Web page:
I have fallen in love with the flexibility of
io.Writer when dealing with any stream of data in Go. And while I am more or less smitten at this point, the reader interface challenged me with something you might think simple: splitting it in two.
I’m not even certain “split” is the right word. I would like to receive an
io.Reader and read over it multiple times, possibly in parallel. But because readers don’t necessarily expose the
Seek method to reset them, I need a way to duplicate it. Or would that be clone it? Fork?!
Suppose you have a web service that allows a user to upload a file. The service will store the file on “the cloud”, but first it needs a bit of processing. All you have to work with is the
io.Reader from the incoming request.
There is not one way to go about solving this problem, of course. Depending on the types of files, throughput of the service and the kinds of processing required, some options are more practical than others. Below, I lay out five different methods of varying complexity and flexibility. I imagine there are many more, but these are a good starting point.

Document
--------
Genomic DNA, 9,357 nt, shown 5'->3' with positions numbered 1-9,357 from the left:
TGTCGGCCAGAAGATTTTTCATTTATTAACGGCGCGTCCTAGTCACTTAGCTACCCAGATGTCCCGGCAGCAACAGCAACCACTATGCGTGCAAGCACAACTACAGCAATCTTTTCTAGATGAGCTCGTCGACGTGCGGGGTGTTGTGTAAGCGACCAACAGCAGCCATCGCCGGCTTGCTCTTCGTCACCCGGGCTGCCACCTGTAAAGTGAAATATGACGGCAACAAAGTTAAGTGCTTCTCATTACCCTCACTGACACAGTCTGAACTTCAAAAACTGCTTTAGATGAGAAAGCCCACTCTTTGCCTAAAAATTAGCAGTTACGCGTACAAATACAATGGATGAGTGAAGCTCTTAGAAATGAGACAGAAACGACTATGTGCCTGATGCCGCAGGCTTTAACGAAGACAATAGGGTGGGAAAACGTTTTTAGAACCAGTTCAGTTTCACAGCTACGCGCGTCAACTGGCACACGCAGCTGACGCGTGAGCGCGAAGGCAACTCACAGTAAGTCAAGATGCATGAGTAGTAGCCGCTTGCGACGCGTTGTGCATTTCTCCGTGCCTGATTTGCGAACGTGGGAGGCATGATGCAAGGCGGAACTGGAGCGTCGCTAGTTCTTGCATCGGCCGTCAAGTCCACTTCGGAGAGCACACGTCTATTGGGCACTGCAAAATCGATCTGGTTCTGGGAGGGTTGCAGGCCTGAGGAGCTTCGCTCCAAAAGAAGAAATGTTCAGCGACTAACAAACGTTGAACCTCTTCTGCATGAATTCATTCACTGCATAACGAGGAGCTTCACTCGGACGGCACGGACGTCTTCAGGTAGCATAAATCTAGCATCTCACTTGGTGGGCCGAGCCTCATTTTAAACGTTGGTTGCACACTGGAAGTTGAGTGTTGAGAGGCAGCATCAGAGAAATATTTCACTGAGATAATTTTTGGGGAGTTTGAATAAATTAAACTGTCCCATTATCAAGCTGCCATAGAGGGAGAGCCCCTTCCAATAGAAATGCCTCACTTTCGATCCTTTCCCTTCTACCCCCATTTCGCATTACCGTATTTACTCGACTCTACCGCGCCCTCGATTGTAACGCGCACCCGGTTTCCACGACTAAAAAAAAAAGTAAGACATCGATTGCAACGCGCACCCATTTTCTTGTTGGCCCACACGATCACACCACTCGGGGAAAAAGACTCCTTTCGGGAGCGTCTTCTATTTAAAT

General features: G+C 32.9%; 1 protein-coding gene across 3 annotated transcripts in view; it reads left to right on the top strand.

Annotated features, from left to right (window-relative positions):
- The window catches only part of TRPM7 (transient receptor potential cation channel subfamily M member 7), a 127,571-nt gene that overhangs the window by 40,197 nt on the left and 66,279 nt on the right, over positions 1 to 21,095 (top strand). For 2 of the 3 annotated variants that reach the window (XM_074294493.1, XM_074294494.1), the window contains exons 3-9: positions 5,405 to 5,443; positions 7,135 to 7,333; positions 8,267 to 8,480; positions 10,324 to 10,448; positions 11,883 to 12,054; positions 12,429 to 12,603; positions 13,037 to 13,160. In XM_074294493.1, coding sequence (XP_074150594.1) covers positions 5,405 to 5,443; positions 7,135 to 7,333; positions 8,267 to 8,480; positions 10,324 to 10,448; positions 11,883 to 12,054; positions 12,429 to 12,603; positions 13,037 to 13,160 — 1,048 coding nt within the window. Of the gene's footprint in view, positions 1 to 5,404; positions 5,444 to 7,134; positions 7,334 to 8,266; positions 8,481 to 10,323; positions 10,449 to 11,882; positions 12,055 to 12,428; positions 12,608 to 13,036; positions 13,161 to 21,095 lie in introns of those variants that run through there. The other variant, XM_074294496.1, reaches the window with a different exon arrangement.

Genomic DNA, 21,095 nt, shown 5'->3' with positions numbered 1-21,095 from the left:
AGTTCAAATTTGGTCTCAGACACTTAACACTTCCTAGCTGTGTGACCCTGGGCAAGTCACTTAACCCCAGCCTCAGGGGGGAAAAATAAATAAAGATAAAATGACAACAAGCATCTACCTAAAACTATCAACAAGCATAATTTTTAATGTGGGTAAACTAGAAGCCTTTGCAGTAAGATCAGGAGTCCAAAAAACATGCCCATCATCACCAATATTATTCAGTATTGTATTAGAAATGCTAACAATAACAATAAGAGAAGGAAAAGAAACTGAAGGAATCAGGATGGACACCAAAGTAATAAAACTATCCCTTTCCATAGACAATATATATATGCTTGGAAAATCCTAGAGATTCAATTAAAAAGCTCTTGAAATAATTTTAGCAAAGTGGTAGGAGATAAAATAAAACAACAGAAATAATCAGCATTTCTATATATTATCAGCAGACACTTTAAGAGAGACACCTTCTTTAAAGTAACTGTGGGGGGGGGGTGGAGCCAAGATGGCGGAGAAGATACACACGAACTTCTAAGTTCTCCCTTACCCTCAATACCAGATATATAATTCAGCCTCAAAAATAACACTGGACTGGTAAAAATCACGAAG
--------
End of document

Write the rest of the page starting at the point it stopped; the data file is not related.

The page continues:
Solution #1: The Simple
If the source reader doesn’t have a
Seek method, then why not make one? You can pump the input into a
bytes.Reader and rewind it as many times as you like:
If the data is small enough, this might be the most convenient option; you could forgo the
bytes.Reader altogether and work off the byte slice instead. But suppose the file is large, such as a video or RAW photo. These behemoths will chew through memory, especially if the service is high-traffic. Not to mention, you cannot perform these actions in parallel.
Pro’s: Probably the simplest solution.
Con’s: Synchronous and not prudent if you expect many or large files.
Solution #2: The Reliable File System
OK, then how about you drop the data into a file on disk (a’la
ioutil.TempFile) and skip the penalties of storing it in RAM?
If the final destination is on the service’s file system, then this is probably your best choice (albeit with a real file), but let’s assume it will end up on the cloud. Again, if the files are large, the IO costs here could be noticeable and unnecessary. You run the risk of bugs or crashes orphaning files on the machine, and I also wouldn’t recommend this if the data is sensitive in any way.
Pro’s: Keeps the whole file out of RAM.
Con’s: Still synchronous, potential for lots of IO, disk space, and orphaned data.
Solution #3: The Duct-Tape
In some cases, the metadata you need exists in the first handful of bytes of the file. Identifying a file as a JPEG, for instance, only requires checking that the first two bytes are
0xFF 0xD8. This can be handled synchronously using a
io.MultiReader, which glues together a set of readers as if they were one. Here’s our JPEG example: